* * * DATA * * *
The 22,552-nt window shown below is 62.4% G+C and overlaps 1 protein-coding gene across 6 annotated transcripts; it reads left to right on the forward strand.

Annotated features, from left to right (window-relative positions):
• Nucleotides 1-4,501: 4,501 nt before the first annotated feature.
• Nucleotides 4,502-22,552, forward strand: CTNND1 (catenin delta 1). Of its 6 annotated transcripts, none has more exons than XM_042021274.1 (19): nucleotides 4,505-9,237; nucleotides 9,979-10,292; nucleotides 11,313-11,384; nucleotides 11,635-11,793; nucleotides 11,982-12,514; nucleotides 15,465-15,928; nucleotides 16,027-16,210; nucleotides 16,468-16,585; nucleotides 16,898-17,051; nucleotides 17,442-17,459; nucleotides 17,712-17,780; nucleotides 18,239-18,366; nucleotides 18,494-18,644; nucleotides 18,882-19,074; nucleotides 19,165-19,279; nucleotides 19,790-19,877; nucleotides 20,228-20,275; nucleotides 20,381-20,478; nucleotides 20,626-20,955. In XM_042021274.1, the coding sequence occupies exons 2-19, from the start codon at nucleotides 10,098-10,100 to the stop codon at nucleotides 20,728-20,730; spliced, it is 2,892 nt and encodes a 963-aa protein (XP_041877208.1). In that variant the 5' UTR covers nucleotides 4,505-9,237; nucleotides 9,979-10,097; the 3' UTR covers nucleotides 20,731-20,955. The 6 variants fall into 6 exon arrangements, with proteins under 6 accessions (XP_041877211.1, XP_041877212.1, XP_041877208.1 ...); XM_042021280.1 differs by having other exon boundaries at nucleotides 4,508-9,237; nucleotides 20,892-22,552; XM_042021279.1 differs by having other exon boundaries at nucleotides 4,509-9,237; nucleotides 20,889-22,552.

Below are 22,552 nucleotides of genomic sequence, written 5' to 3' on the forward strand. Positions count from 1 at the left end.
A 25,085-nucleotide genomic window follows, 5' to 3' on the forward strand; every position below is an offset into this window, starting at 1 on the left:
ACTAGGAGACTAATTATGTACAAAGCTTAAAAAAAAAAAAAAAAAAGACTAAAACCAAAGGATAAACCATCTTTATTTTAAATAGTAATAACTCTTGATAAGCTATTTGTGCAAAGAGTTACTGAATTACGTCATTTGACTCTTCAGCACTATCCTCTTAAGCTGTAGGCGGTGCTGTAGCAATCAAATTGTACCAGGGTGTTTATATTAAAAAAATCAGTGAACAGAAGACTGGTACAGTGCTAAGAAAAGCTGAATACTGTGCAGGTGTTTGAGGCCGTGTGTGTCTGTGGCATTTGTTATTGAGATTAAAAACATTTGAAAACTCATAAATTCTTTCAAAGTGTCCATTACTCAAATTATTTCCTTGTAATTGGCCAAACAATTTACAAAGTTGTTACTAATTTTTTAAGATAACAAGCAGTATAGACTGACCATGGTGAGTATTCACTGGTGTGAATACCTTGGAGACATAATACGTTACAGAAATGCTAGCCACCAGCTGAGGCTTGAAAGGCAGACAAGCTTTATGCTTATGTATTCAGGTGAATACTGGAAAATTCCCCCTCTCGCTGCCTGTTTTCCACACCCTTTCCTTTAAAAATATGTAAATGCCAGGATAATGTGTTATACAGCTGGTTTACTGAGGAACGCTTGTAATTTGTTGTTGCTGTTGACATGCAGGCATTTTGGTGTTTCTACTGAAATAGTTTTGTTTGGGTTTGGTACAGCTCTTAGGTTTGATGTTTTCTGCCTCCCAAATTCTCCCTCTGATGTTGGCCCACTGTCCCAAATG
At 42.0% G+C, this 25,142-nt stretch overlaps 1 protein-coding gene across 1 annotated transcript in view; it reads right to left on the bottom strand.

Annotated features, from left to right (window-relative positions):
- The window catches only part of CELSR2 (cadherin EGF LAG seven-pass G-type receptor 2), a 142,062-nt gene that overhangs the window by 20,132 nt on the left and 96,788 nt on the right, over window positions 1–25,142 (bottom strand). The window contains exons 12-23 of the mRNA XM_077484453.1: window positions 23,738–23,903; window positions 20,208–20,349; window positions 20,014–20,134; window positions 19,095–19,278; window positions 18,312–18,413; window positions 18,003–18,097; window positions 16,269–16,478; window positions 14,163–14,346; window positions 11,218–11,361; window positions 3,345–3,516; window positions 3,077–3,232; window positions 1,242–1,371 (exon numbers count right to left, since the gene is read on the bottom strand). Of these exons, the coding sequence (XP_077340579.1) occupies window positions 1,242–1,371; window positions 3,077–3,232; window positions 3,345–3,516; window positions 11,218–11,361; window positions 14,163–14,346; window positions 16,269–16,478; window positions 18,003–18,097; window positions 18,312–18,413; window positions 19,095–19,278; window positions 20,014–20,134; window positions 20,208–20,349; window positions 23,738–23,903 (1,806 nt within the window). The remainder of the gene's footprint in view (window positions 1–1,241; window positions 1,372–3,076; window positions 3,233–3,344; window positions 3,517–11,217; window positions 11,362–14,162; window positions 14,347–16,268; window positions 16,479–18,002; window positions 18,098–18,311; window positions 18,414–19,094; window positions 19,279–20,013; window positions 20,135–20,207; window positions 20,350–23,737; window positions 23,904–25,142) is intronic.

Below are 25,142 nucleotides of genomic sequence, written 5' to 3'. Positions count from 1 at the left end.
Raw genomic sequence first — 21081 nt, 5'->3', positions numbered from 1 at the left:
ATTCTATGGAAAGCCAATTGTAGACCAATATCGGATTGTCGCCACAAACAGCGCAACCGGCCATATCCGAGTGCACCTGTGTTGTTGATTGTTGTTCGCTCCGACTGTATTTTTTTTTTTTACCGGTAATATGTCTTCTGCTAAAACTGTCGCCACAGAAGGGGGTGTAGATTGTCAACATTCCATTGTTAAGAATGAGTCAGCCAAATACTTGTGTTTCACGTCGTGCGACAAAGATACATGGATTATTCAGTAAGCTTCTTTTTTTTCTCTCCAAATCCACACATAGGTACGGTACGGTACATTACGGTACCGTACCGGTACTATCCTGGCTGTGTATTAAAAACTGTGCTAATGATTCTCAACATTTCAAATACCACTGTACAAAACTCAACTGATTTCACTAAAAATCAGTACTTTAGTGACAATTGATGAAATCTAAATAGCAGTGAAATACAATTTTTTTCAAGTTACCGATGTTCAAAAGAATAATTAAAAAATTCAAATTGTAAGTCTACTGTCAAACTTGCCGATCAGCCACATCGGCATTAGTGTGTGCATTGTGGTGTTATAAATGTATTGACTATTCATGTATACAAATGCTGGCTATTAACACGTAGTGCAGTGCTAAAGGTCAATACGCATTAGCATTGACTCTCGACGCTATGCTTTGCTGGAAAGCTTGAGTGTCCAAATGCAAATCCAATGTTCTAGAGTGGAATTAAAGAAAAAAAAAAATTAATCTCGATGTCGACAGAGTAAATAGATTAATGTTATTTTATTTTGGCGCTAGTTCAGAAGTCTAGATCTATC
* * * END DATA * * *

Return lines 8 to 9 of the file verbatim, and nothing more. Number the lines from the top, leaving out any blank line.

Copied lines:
At 42.0% G+C, this 25,142-nt stretch overlaps 1 protein-coding gene across 1 annotated transcript in view; it reads right to left on the bottom strand.

Annotated features, from left to right (window-relative positions):